A story from our 18th Southern Music Issue: Visions of the Blues.
All day long the song has kept him thinking, a few clumsy lines scribbled on hotel stationery like black rivers rushing across the page. What imposters his words are. Music pays him to be. Music plays him to be. He sets the pen down on the table and tears off another chunk of hash. Having spent the better part of the day doing just this. See, the beautiful dried hashish in his hand. He puts it in the tall dazzling bong and lights it. Those sharing the table with him inside the café take turns, lips pressed against the long tilted rim of the pipe, then an intake of smoke, causing the bowl to start gurgling. Lazy smoke hovering about the room like gray birds. Four of them sitting at a round table with a mosaic top and heavy iron legs. His skull is filled with feathers, little sleep last night, but he swears that when he finishes this song, this moment will be in it. All of Tangier.
One Sunday night a month, around 8:30 P.M., or whenever the long, narrow, art-bedecked space of Canvas Lounge finally fills with revelers, the strains of “Let There Be Praise,” sung by Sandi Patty, the ’80s- and early ’90s-ruling inspirational star with two first names, come through the P.A. With the final perky, theatrical note still ringing in the air, the bar’s proprietor, playing the part of Pastor Peter in plaid polyester shorts hiked up to his ribcage and anchored there by a wide white belt, grabs a microphone from the deejay booth and introduces the Dickson Chicks: Marlene, Carlene, and Darlene.
From the beginning of Sam & Dave’s career, Sam’s otherworldly high tenor overshadowed Dave’s low harmony, and for a variety of reasons—some personal, some practical, some musical—the history of the duo has been rewritten in the nearly thirty years since Prater’s death so as to diminish Dave’s contributions.
A feature essay from the Fall 2018 issue.
Prine radiates a sense of well-being, along with a sort of amused nonchalance toward potential disaster. This is a good thing, because the Coupe, as it turns out, has no passenger-side safety belt. Or rather it has the shoulder belt, but the thing on the seat into which it is supposed to latch is missing. I noticed this awhile back, and it worried me for a few minutes. But then I thought, If you’re going to buy the farm it might as well be in a ’77 Coupe de Ville with John Prine.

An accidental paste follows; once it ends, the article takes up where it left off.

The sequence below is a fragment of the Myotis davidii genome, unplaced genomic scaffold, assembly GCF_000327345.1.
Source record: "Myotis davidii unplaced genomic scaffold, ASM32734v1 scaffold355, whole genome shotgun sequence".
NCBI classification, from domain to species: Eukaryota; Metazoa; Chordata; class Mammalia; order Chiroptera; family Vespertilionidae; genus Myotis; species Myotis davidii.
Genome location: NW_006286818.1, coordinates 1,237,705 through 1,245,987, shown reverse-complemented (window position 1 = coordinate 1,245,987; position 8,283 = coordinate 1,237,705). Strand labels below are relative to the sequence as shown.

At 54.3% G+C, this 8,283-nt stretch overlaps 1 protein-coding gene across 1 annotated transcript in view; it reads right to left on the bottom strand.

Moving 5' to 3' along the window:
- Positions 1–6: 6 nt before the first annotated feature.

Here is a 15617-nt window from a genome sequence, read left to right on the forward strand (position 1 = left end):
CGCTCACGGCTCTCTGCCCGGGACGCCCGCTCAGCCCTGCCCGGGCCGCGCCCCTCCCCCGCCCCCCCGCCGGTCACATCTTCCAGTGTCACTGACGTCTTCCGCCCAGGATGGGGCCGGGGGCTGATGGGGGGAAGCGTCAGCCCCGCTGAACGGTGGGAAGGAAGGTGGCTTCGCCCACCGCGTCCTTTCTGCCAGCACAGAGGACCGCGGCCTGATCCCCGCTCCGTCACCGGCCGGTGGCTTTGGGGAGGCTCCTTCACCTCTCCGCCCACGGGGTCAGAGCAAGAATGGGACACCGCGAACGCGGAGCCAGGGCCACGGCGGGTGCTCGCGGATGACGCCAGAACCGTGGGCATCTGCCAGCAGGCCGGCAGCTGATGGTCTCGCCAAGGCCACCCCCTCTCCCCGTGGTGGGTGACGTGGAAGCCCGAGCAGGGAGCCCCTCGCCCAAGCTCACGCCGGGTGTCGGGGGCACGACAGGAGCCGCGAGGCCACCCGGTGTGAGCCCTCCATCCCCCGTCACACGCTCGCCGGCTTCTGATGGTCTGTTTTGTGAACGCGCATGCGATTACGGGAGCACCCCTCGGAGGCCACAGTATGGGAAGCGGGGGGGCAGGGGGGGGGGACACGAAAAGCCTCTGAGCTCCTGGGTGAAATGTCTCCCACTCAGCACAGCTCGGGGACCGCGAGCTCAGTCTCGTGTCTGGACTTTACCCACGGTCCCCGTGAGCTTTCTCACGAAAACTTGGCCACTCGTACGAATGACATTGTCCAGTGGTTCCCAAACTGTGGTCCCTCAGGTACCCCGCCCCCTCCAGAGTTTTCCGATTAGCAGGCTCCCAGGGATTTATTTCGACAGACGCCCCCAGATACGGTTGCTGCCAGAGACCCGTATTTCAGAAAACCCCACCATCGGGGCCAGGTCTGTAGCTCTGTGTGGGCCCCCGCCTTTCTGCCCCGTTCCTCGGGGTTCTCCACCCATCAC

A lyric essay supplement to our 2018 North Carolina Music Issue—plus H. C. McEntire covers Led Zeppelin.
God is right there, in the brier. Turn the rows, change the tires, bow the heads, feed the mouths. Only the rhythm will yield the harvest. Go on, now. Shoot the hog between the eyes. It’s easiest that way.
Serve them all.
I don’t know when I first heard the music in my head. I don’t remember not hearing it. Sometimes in the morning it would be the first thing I heard, shutting out the sounds of reality—the traffic outside the window and the people moving around. My mother would sit at the upright piano, playing and singing song after song off old pieces of sheet music from her past. I searched these songs for meaning. Like the cowboy songs of Gene Autry and Red River Dave, each song told a story of a remote place and time.
An exclusive premiere from Rachel Grimes’s new album, The Way Forth.
During the emotional process of moving her parents into nursing homes some years back, Grimes and her brother became the executors of a scattershot archive of family photos, papers, and ephemera. The elisions and erasures of the past gathered poignantly in Grimes’s mind on the repeated drives along the Kentucky River between her farm and her father’s home. Rural Kentucky is endlessly evocative to Grimes, and the bucolic is a rhizome that threads throughout her work.